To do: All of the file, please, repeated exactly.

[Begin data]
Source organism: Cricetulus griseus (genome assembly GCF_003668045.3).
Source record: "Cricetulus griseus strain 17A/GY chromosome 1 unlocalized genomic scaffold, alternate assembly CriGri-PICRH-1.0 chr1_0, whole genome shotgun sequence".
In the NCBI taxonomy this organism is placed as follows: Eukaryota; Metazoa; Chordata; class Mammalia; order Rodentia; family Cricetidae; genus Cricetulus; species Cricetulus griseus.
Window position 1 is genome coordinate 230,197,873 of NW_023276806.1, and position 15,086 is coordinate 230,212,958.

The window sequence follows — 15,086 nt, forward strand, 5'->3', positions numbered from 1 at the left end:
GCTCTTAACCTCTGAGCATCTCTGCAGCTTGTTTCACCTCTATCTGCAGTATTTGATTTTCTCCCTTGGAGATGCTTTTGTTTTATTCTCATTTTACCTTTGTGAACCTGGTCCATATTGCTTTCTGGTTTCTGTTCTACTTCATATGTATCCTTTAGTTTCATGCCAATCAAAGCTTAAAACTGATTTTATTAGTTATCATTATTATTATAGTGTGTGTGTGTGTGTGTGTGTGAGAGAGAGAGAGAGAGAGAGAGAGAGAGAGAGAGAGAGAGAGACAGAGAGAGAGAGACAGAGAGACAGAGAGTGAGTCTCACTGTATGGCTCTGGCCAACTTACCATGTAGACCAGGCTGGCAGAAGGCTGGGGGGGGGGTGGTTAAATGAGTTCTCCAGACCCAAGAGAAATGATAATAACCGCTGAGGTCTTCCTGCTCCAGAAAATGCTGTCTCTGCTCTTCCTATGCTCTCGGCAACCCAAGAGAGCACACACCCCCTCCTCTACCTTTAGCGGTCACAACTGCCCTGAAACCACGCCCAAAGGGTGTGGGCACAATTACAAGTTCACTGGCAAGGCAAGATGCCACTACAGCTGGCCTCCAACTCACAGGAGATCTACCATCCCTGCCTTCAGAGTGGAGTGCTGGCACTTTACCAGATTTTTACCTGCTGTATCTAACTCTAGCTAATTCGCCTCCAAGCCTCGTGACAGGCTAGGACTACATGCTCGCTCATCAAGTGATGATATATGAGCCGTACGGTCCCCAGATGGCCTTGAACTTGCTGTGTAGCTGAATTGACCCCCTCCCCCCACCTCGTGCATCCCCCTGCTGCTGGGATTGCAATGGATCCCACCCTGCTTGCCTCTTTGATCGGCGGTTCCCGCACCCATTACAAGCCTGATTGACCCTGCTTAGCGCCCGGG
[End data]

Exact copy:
Source organism: Cricetulus griseus (genome assembly GCF_003668045.3).
Source record: "Cricetulus griseus strain 17A/GY chromosome 1 unlocalized genomic scaffold, alternate assembly CriGri-PICRH-1.0 chr1_0, whole genome shotgun sequence".
In the NCBI taxonomy this organism is placed as follows: Eukaryota; Metazoa; Chordata; class Mammalia; order Rodentia; family Cricetidae; genus Cricetulus; species Cricetulus griseus.
Window position 1 is genome coordinate 230,197,873 of NW_023276806.1, and position 15,086 is coordinate 230,212,958.

The window sequence follows — 15,086 nt, forward strand, 5'->3', positions numbered from 1 at the left end:
GCTCTTAACCTCTGAGCATCTCTGCAGCTTGTTTCACCTCTATCTGCAGTATTTGATTTTCTCCCTTGGAGATGCTTTTGTTTTATTCTCATTTTACCTTTGTGAACCTGGTCCATATTGCTTTCTGGTTTCTGTTCTACTTCATATGTATCCTTTAGTTTCATGCCAATCAAAGCTTAAAACTGATTTTATTAGTTATCATTATTATTATAGTGTGTGTGTGTGTGTGTGTGTGAGAGAGAGAGAGAGAGAGAGAGAGAGAGAGAGAGAGAGAGAGACAGAGAGAGAGAGACAGAGAGACAGAGAGTGAGTCTCACTGTATGGCTCTGGCCAACTTACCATGTAGACCAGGCTGGCAGAAGGCTGGGGGGGGGGTGGTTAAATGAGTTCTCCAGACCCAAGAGAAATGATAATAACCGCTGAGGTCTTCCTGCTCCAGAAAATGCTGTCTCTGCTCTTCCTATGCTCTCGGCAACCCAAGAGAGCACACACCCCCTCCTCTACCTTTAGCGGTCACAACTGCCCTGAAACCACGCCCAAAGGGTGTGGGCACAATTACAAGTTCACTGGCAAGGCAAGATGCCACTACAGCTGGCCTCCAACTCACAGGAGATCTACCATCCCTGCCTTCAGAGTGGAGTGCTGGCACTTTACCAGATTTTTACCTGCTGTATCTAACTCTAGCTAATTCGCCTCCAAGCCTCGTGACAGGCTAGGACTACATGCTCGCTCATCAAGTGATGATATATGAGCCGTACGGTCCCCAGATGGCCTTGAACTTGCTGTGTAGCTGAATTGACCCCCTCCCCCCACCTCGTGCATCCCCCTGCTGCTGGGATTGCAATGGATCCCACCCTGCTTGCCTCTTTGATCGGCGGTTCCCGCACCCATTACAAGCCTGATTGACCCTGCTTAGCGCCCGGG